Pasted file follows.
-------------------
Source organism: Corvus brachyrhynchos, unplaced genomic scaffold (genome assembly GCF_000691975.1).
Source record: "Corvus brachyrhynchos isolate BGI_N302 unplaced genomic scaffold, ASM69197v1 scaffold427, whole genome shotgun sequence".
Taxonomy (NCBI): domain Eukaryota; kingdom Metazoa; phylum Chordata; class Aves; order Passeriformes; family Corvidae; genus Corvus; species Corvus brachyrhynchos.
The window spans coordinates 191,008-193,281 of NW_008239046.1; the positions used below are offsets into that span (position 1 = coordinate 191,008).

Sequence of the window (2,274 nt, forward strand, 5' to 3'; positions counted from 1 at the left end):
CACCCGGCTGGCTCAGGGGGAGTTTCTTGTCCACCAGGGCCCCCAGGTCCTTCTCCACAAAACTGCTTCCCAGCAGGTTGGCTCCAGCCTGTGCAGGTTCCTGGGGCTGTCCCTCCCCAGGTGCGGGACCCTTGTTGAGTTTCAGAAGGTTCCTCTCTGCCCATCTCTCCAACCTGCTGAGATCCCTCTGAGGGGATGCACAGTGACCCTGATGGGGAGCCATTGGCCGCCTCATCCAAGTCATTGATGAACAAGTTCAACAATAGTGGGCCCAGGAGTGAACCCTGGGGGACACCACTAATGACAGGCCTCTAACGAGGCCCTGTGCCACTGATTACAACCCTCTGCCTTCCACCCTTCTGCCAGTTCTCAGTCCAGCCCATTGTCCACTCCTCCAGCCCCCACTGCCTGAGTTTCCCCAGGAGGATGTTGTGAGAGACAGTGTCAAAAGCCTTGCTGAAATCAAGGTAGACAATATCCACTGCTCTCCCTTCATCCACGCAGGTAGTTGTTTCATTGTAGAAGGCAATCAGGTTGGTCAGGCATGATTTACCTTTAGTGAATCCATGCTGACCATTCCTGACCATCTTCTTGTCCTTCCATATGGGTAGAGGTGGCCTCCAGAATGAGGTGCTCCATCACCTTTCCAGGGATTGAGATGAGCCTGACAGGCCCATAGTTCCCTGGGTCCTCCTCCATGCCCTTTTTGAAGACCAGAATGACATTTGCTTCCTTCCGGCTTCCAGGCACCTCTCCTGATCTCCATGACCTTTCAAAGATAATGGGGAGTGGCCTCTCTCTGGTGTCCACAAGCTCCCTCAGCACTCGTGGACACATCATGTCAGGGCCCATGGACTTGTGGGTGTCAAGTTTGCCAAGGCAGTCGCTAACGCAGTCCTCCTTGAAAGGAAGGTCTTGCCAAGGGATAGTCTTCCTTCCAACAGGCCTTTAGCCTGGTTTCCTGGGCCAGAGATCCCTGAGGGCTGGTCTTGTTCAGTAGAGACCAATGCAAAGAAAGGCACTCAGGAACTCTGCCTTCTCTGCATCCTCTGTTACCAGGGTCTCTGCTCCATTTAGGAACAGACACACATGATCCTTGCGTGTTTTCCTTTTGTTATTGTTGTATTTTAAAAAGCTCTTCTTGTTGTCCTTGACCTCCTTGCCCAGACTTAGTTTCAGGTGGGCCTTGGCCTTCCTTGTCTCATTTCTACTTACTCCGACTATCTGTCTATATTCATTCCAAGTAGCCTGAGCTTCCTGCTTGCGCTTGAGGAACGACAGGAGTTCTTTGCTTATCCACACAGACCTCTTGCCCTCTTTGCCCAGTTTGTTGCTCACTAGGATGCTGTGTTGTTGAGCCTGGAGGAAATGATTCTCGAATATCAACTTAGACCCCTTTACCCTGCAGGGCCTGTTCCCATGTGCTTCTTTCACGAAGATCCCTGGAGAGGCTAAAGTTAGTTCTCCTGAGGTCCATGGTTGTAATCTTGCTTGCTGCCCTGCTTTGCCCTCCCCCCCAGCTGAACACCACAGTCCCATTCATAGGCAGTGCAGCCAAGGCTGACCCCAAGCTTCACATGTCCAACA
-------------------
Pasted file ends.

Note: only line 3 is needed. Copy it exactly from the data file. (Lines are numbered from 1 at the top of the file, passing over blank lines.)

Taxonomy (NCBI): domain Eukaryota; kingdom Metazoa; phylum Chordata; class Aves; order Passeriformes; family Corvidae; genus Corvus; species Corvus brachyrhynchos.